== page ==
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Meaningful use Stage 2 ramps up info sharing


In this article, I will try to clarify the differences among the Stage 2 measures in terms of what is required to fulfill each one.

As of Jan. 1, 2014, the first providers who have demonstrated “meaningful use” under Stage 1 of the Electronic Health Record Incentive Program for a period of 2 or 3 years will move into Stage 2. This marks the second phase of the meaningful use incentive program, which the Centers for Medicare & Medicaid Services outlined in a “final rule” published in August 2012.

In late 2012, I published a pair of articles outlining some of the ways Stage 2 differs from Stage 1. In this article, I will try to clarify the differences among the Stage 2 measures in terms of what is required to fulfill each one. For a very helpful reference on the subject, see CMS’s “Stage 2 Data Elements Tipsheet for Eligible Professionals.”

Understanding Stage 2’s nuances

As of this writing, many EHR vendors still have not obtained 2014 certification for their products (a requirement for Stage 1 or 2 attestation in 2014). Since CMS only requires a 90-day attestation period in 2014, those vendors and their physician customers have a few months to implement certified EHRs. Nevertheless, urologists and others are digging into the details of Stage 2 to fully understand some of the nuances.

Stage 2 of meaningful use includes several objectives that require sharing information with another party. Three of these objectives-clinical summaries, patient electronic access (patient portals), and summaries of care-come with specific data elements needed to meet them. While some of the required data elements are shared among the objectives, others are unique to each objective.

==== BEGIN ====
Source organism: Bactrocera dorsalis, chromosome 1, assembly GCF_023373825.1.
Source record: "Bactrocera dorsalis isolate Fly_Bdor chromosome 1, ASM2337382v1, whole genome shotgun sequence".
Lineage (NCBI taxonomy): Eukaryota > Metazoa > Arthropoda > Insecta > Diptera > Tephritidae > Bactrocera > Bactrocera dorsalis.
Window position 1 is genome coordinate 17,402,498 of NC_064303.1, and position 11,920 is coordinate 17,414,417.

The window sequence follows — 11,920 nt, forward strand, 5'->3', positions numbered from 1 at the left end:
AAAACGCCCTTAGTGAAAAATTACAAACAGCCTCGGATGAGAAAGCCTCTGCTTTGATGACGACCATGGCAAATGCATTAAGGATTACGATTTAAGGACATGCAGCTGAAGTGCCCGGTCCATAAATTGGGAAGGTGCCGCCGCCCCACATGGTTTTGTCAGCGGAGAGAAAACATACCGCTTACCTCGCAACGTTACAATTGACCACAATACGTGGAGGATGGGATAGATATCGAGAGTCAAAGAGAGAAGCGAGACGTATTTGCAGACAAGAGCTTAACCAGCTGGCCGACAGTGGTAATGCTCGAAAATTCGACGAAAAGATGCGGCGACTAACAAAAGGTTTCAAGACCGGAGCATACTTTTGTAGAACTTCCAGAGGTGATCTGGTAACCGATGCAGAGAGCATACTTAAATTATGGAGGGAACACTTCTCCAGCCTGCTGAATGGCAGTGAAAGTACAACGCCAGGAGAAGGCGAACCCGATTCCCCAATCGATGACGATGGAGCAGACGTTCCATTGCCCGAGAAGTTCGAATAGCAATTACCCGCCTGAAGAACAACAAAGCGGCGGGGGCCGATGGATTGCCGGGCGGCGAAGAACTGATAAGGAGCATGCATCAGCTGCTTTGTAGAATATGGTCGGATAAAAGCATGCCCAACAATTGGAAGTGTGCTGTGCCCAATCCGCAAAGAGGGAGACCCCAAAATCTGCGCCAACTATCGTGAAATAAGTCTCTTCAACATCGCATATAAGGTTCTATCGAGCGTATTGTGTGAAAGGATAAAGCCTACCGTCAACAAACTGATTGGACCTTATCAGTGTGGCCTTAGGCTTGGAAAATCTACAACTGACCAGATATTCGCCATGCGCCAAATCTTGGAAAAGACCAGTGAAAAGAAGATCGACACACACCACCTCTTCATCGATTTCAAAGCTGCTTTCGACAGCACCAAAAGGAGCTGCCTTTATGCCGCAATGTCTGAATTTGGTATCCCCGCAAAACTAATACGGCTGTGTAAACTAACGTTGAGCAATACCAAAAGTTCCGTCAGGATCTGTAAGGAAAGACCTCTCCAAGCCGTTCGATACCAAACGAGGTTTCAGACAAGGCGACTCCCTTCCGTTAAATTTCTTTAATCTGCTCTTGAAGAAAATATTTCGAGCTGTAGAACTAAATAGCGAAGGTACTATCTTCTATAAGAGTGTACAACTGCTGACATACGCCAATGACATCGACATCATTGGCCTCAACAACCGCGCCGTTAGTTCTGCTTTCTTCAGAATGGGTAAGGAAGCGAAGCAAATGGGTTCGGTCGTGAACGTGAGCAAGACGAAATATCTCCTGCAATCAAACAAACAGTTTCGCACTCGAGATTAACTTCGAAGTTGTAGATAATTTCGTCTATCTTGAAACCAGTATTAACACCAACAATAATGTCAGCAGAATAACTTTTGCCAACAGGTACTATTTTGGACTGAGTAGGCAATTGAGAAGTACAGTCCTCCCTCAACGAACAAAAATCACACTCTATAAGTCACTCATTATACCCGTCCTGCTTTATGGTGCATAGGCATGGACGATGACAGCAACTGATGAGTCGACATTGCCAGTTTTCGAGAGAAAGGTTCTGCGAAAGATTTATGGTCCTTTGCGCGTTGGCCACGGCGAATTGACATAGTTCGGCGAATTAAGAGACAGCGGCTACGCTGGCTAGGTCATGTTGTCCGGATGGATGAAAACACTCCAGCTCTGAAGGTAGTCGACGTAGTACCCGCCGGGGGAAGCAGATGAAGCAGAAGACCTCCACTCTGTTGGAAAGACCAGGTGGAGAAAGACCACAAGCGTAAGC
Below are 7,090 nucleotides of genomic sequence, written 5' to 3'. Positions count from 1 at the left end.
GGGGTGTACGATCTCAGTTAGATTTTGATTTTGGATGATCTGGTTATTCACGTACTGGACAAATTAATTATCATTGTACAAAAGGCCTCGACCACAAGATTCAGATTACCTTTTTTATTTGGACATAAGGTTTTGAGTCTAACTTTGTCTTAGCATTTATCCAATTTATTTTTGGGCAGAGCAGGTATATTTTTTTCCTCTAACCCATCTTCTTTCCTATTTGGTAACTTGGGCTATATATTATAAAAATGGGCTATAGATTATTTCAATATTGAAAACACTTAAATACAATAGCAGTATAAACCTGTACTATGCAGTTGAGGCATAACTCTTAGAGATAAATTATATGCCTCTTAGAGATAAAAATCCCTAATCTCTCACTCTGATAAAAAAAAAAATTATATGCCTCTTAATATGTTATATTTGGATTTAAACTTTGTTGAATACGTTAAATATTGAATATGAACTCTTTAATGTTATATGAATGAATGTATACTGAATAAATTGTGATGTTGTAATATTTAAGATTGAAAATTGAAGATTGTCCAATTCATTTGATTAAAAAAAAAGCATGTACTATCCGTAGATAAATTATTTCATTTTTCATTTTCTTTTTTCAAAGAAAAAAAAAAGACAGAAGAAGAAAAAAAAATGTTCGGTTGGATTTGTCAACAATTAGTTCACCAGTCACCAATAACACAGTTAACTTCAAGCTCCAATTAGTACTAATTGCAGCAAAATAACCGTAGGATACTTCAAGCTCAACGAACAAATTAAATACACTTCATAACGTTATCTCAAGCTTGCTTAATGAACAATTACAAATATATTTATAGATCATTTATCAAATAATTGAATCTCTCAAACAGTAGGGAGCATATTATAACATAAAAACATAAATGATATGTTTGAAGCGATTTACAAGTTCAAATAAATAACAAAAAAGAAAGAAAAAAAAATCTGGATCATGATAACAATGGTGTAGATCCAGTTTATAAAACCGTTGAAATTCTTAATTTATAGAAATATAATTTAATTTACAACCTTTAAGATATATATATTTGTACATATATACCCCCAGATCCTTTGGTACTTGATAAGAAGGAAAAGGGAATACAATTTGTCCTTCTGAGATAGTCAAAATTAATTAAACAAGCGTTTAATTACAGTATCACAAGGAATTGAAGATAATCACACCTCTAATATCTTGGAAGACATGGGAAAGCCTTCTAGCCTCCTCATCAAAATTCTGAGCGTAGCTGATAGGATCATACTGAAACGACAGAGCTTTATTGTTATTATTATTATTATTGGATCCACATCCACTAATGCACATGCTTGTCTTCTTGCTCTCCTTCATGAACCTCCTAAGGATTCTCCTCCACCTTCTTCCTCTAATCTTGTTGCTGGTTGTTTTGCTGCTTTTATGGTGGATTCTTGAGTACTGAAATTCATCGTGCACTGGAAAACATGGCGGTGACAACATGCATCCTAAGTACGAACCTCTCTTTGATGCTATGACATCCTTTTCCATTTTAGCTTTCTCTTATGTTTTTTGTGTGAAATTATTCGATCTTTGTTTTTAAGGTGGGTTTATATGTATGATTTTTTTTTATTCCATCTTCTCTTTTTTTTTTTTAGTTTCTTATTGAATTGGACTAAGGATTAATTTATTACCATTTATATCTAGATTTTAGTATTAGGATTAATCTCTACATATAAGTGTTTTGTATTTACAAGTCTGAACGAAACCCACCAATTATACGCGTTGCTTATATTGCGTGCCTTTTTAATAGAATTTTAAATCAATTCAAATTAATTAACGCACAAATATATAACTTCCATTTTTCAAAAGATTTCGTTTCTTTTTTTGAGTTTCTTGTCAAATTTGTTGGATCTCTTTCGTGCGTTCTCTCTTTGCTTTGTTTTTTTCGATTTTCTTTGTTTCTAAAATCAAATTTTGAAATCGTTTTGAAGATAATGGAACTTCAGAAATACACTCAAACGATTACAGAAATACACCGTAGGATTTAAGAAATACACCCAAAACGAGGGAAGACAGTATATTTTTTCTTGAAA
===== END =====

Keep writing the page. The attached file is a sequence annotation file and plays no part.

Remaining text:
Clinical summary

The clinical summary objective contains information pertinent to a specific office visit, and in order to meet the Stage 2 measure must be provided to patients within 1 business day of their visit for at least 50% of the eligible professional’s (EP) qualifying office visits. The information may be in paper or electronic format and is targeted toward the patient. The data elements include items that pertain to the office visit and as of the date the summary is provided (table).



Patient electronic access

A separate Stage 2 objective and measure deals with providing patients the ability to electronically view, download, or transmit (to a third party) their health information. In most cases, this access is granted through an integrated or modular (but certified) “patient portal.” In order to meet the Stage 2 measure, the EP must make the information available to more than 50% of unique patients within 4 business days after the information is available to the EP. Also, EPs are required to track that at least 5% of patients access the information. The data elements for this objective are centered on discrete elements of the patient’s health history, as shown in the table.

Summary of care

A third Stage 2 objective requires that EPs provide a summary of care when a patient is transitioned or referred to another care provider. There are actually three separate Stage 2 measures related to the summary of care: The first requires a summary of care for more than 50% of transitions or referrals; the second requires documenting the summary was provided electronically to a recipient or an exchange; and the third requires documenting that the summary can be transmitted to either a different EHR than the sending EHR or to a CMS-designated test EHR. The data elements for this objective are centered on sending an accurate and standard record of the patient’s health history and current status to the receiving care provider, as outlined in the table. The format of the summary of care record must conform to an electronic standard (such as Consolidated-Clinical Document Architecture).

Bottom line: The EHR incentive programs can be confusing, especially as providers move from one stage of meaningful use to the next. Stage 2 meaningful use attestation raises the bar for eligible professionals to continue to receive payments, and a detailed command of the program is required. The overlap in some of the measures and data elements is best considered in terms of the actual objective, the format of the information, and the audience for the information. For additional reading, I highly recommend bookmarking the Stage 2 educational resources provided by CMS at http://ow.ly/sAmpT.UT

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